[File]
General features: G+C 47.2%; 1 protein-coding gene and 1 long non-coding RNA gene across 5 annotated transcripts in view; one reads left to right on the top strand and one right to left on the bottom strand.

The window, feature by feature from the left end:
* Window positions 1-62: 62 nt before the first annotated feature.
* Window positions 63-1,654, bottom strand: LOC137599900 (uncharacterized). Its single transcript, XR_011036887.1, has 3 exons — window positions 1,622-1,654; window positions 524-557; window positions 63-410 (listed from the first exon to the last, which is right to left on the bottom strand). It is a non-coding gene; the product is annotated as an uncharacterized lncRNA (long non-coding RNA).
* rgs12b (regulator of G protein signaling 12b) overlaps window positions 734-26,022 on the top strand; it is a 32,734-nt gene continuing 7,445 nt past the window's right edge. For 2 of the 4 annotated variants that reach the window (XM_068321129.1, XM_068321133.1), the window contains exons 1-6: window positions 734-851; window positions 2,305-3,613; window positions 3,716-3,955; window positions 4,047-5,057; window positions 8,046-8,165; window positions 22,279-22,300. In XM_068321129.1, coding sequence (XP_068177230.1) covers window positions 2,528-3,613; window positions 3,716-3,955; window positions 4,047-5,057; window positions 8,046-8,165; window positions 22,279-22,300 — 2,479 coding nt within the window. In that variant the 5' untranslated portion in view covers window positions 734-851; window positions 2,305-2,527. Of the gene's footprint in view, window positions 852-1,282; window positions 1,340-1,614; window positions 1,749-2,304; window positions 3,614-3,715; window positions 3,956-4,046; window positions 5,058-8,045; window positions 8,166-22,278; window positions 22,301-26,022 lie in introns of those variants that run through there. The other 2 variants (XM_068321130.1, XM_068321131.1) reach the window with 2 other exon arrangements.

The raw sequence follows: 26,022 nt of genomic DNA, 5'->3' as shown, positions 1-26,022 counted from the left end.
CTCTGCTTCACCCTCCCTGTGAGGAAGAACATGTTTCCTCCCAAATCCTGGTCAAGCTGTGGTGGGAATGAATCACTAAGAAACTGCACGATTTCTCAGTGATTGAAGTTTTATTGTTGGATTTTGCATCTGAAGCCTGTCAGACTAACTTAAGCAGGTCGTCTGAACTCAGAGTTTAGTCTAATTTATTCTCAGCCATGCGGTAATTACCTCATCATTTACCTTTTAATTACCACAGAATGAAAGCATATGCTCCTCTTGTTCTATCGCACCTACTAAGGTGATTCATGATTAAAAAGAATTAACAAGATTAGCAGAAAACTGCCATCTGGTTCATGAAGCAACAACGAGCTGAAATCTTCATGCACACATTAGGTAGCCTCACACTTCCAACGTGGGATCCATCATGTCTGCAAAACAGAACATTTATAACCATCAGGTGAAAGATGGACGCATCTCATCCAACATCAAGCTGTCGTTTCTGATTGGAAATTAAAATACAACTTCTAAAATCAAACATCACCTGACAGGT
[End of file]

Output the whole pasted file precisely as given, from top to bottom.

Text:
General features: G+C 47.2%; 1 protein-coding gene and 1 long non-coding RNA gene across 5 annotated transcripts in view; one reads left to right on the top strand and one right to left on the bottom strand.

The window, feature by feature from the left end:
* Window positions 1-62: 62 nt before the first annotated feature.
* Window positions 63-1,654, bottom strand: LOC137599900 (uncharacterized). Its single transcript, XR_011036887.1, has 3 exons — window positions 1,622-1,654; window positions 524-557; window positions 63-410 (listed from the first exon to the last, which is right to left on the bottom strand). It is a non-coding gene; the product is annotated as an uncharacterized lncRNA (long non-coding RNA).
* rgs12b (regulator of G protein signaling 12b) overlaps window positions 734-26,022 on the top strand; it is a 32,734-nt gene continuing 7,445 nt past the window's right edge. For 2 of the 4 annotated variants that reach the window (XM_068321129.1, XM_068321133.1), the window contains exons 1-6: window positions 734-851; window positions 2,305-3,613; window positions 3,716-3,955; window positions 4,047-5,057; window positions 8,046-8,165; window positions 22,279-22,300. In XM_068321129.1, coding sequence (XP_068177230.1) covers window positions 2,528-3,613; window positions 3,716-3,955; window positions 4,047-5,057; window positions 8,046-8,165; window positions 22,279-22,300 — 2,479 coding nt within the window. In that variant the 5' untranslated portion in view covers window positions 734-851; window positions 2,305-2,527. Of the gene's footprint in view, window positions 852-1,282; window positions 1,340-1,614; window positions 1,749-2,304; window positions 3,614-3,715; window positions 3,956-4,046; window positions 5,058-8,045; window positions 8,166-22,278; window positions 22,301-26,022 lie in introns of those variants that run through there. The other 2 variants (XM_068321130.1, XM_068321131.1) reach the window with 2 other exon arrangements.

The raw sequence follows: 26,022 nt of genomic DNA, 5'->3' as shown, positions 1-26,022 counted from the left end.
CTCTGCTTCACCCTCCCTGTGAGGAAGAACATGTTTCCTCCCAAATCCTGGTCAAGCTGTGGTGGGAATGAATCACTAAGAAACTGCACGATTTCTCAGTGATTGAAGTTTTATTGTTGGATTTTGCATCTGAAGCCTGTCAGACTAACTTAAGCAGGTCGTCTGAACTCAGAGTTTAGTCTAATTTATTCTCAGCCATGCGGTAATTACCTCATCATTTACCTTTTAATTACCACAGAATGAAAGCATATGCTCCTCTTGTTCTATCGCACCTACTAAGGTGATTCATGATTAAAAAGAATTAACAAGATTAGCAGAAAACTGCCATCTGGTTCATGAAGCAACAACGAGCTGAAATCTTCATGCACACATTAGGTAGCCTCACACTTCCAACGTGGGATCCATCATGTCTGCAAAACAGAACATTTATAACCATCAGGTGAAAGATGGACGCATCTCATCCAACATCAAGCTGTCGTTTCTGATTGGAAATTAAAATACAACTTCTAAAATCAAACATCACCTGACAGGT